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Controversial Adelaide Health Centre in Southampton cost £16m to build
THE controversial Southampton health centre that has been slammed as a “white elephant” cost £16m to build, the Daily Echo can reveal.
The total cost of building Adelaide Health Centre, which was meant to be a bustling health hub for the 21st century, has never before been reported.
Today more questions are being asked about why health chiefs went ahead with the costly health hub when GPs in the area were sceptical about the need for it.
One of those doctors who was on the verge of moving his practice to the new centre told the Daily Echo he remembers a meeting where health bosses from the now defunct Southampton City Primary Care Trust (PCT) insisted the build would go ahead with or without local GP surgeries signing up to move in.
Roland Simpson confirmed that Brook House Surgery in Millbrook was the surgery lined up to move into the centre at the time the plans got the go-ahead for the council – but after the goalposts changed, they felt they had no option but to pull out.
As revealed in yesterday’s Daily Echo, what should have been a centre of excellence for healthcare has been criticised for being a “ghost town” which is costing the taxpayers £1.5m a year to run.
But health bosses, who have admitted that Adelaide Health Centre is not yet working to its full capacity, defended the situation, explaining that they have only been in charge of the building since April, when the PCT was dissolved.
When it opened in January 2010, the centre, built under the Government’s private finance initiative on the Western Community Hospital site, promised to be a bustling health hub, serving some 20,000 registered patients.
But only 3,500 patients are registered at the GP surgery, after plans for local practices to move in failed, the third floor is home to Solent NHS Trust’s admin staff and there is no full walk-in centre.
Explaining why Brook House Surgery pulled out once the build was too far gone to halt, Dr Simpson said: “Initially surgeries in the area were approached about the idea for the build but when many said that they weren’t interested because the finances didn’t add up and then things seemed to go quiet.
“It wasn’t until sometime later that news came through that a surgery in Shirley, much further away, was interested in going forward with the move and it was at that point that we spoke up as the closest surgery to the centre, asking why we had never been approached.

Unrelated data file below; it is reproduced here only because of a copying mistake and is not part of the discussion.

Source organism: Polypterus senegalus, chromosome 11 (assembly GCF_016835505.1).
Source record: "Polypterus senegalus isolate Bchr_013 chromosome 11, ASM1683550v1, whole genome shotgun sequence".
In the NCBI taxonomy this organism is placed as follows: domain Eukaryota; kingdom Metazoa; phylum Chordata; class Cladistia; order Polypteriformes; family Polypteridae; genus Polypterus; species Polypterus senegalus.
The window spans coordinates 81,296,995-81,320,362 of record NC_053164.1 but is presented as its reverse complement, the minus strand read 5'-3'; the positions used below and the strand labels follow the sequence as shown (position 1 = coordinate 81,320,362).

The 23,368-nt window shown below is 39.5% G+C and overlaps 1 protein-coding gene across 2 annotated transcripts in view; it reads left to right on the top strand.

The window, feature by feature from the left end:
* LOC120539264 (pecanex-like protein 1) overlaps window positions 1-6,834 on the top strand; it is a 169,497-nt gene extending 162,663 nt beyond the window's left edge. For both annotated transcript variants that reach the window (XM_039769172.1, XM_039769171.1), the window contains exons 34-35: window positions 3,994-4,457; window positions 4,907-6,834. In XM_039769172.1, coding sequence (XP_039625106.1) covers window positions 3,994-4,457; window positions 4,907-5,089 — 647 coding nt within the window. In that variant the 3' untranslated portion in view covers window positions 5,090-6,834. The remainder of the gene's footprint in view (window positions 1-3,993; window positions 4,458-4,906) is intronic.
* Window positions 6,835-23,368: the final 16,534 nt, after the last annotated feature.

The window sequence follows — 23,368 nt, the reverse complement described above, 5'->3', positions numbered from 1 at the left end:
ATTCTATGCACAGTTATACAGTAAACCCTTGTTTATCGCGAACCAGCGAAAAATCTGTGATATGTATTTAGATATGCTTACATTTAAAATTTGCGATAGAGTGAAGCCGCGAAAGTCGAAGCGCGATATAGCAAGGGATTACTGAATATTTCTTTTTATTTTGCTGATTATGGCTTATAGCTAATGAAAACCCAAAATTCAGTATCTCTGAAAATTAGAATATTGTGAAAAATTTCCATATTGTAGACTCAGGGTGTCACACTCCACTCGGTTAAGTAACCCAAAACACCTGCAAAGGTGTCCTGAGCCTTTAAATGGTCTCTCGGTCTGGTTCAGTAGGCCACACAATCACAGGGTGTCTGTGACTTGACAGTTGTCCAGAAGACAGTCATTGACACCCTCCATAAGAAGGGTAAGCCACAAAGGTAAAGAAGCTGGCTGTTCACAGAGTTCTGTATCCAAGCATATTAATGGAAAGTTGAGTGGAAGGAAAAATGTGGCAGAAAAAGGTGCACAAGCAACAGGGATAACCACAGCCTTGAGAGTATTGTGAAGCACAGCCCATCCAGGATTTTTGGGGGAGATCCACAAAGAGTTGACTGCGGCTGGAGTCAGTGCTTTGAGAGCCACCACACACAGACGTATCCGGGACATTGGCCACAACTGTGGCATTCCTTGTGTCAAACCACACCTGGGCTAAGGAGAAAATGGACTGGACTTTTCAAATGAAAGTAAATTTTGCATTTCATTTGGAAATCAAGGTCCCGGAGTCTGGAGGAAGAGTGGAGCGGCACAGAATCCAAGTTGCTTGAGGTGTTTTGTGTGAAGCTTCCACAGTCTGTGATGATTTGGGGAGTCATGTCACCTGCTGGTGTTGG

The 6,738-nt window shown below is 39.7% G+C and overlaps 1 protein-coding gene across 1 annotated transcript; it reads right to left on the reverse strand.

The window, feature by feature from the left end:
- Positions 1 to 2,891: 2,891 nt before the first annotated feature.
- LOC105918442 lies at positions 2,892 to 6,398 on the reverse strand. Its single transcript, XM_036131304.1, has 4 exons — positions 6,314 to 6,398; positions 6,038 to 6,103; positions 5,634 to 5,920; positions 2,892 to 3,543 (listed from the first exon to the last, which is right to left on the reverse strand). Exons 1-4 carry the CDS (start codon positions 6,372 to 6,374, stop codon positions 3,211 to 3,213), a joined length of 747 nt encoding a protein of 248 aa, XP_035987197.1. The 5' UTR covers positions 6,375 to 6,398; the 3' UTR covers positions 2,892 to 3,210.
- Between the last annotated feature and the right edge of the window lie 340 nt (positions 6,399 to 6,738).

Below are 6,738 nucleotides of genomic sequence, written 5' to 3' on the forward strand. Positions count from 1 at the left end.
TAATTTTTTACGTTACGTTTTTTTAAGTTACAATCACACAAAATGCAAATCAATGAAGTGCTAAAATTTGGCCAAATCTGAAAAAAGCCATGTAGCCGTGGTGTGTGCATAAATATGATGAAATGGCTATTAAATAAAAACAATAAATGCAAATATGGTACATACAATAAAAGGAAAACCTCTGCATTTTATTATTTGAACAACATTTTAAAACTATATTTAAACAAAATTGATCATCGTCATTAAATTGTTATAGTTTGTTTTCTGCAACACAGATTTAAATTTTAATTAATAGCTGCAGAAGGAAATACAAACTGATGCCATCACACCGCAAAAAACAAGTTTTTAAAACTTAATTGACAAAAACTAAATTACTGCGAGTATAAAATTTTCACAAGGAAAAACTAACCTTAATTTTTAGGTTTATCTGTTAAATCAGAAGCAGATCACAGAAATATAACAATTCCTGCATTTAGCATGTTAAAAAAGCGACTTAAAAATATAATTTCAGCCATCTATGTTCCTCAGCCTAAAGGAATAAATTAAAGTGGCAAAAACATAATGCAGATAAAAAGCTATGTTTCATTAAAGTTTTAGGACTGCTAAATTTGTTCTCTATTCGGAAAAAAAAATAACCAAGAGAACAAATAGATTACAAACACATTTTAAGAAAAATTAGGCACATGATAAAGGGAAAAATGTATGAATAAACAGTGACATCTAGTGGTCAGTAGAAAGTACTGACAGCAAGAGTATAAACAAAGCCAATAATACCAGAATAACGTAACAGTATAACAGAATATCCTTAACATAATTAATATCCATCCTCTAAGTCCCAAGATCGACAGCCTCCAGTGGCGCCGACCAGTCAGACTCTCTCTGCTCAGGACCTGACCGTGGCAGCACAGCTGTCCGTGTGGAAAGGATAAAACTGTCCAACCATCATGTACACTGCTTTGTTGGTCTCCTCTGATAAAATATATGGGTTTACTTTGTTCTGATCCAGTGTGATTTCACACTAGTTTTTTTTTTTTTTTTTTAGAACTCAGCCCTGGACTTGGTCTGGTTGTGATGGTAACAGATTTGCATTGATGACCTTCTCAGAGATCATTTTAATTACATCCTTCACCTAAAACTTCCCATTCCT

“We came to the conclusion that if there was going to be a GP surgery in the centre, it may as well be us, rather than see ourselves put under threat from another practice moving into this new building.
“So we went down that line and were involved with the plans until the Government revealed new plans to have new GP practices set up in every health district in the country that would open seven days a week, open 8am until 10pm, which would receive special funding.
“It soon became apparent that this practice would also be based at Adelaide.
“We were going to be giving up our nice, family friendly building and going to this new centre where we would have to compete with another practice which was going to be getting special funding and so we ended up with the conclusion that we were better off sticking with where we were.”
When the Daily Echo called Victor Street Surgery, in Shirley, one named as a potential to make the move, they also confirmed that the build was going ahead before they were approached about moving in.
There is no question about the quality of the building or the services currently running there but critics want the centre fully utilised and to become the centre of excellence they were promised.
The majority of the services, including the walk-in nurse-led service, are run by Solent NHS Trust, which leases the space for £1.5m per annum on a 25-year contract.
Michael Parr, director of finance and performance at the trust, added that a “conversation” was under way with the landlord to boost services at the centre.
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